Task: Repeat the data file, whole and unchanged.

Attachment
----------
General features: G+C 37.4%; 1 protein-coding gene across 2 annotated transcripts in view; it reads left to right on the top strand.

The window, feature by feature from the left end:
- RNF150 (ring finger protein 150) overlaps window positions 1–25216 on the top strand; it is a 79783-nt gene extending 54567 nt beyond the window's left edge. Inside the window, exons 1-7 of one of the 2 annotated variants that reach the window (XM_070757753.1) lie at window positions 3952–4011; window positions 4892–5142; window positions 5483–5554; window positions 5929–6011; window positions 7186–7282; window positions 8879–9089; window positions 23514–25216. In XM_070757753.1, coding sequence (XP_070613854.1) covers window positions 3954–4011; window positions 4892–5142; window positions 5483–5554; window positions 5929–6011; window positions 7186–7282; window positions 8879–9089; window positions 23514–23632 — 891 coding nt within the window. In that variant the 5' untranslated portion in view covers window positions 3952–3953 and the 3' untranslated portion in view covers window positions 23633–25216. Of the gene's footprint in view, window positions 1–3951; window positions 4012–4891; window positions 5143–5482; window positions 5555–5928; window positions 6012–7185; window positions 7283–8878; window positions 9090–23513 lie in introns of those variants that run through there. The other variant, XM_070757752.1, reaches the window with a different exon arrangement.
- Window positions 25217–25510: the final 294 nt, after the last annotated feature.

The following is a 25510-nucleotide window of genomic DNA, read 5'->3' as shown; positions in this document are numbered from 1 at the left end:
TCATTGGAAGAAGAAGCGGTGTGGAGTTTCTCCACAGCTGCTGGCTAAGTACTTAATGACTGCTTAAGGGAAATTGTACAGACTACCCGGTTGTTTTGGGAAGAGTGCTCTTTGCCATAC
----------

General features: G+C 37.4%; 1 protein-coding gene across 2 annotated transcripts in view; it reads left to right on the top strand.

The window, feature by feature from the left end:
- RNF150 (ring finger protein 150) overlaps window positions 1–25216 on the top strand; it is a 79783-nt gene extending 54567 nt beyond the window's left edge. Inside the window, exons 1-7 of one of the 2 annotated variants that reach the window (XM_070757753.1) lie at window positions 3952–4011; window positions 4892–5142; window positions 5483–5554; window positions 5929–6011; window positions 7186–7282; window positions 8879–9089; window positions 23514–25216. In XM_070757753.1, coding sequence (XP_070613854.1) covers window positions 3954–4011; window positions 4892–5142; window positions 5483–5554; window positions 5929–6011; window positions 7186–7282; window positions 8879–9089; window positions 23514–23632 — 891 coding nt within the window. In that variant the 5' untranslated portion in view covers window positions 3952–3953 and the 3' untranslated portion in view covers window positions 23633–25216. Of the gene's footprint in view, window positions 1–3951; window positions 4012–4891; window positions 5143–5482; window positions 5555–5928; window positions 6012–7185; window positions 7283–8878; window positions 9090–23513 lie in introns of those variants that run through there. The other variant, XM_070757752.1, reaches the window with a different exon arrangement.
- Window positions 25217–25510: the final 294 nt, after the last annotated feature.

The following is a 25510-nucleotide window of genomic DNA, read 5'->3' as shown; positions in this document are numbered from 1 at the left end:
TCATTGGAAGAAGAAGCGGTGTGGAGTTTCTCCACAGCTGCTGGCTAAGTACTTAATGACTGCTTAAGGGAAATTGTACAGACTACCCGGTTGTTTTGGGAAGAGTGCTCTTTGCCATAC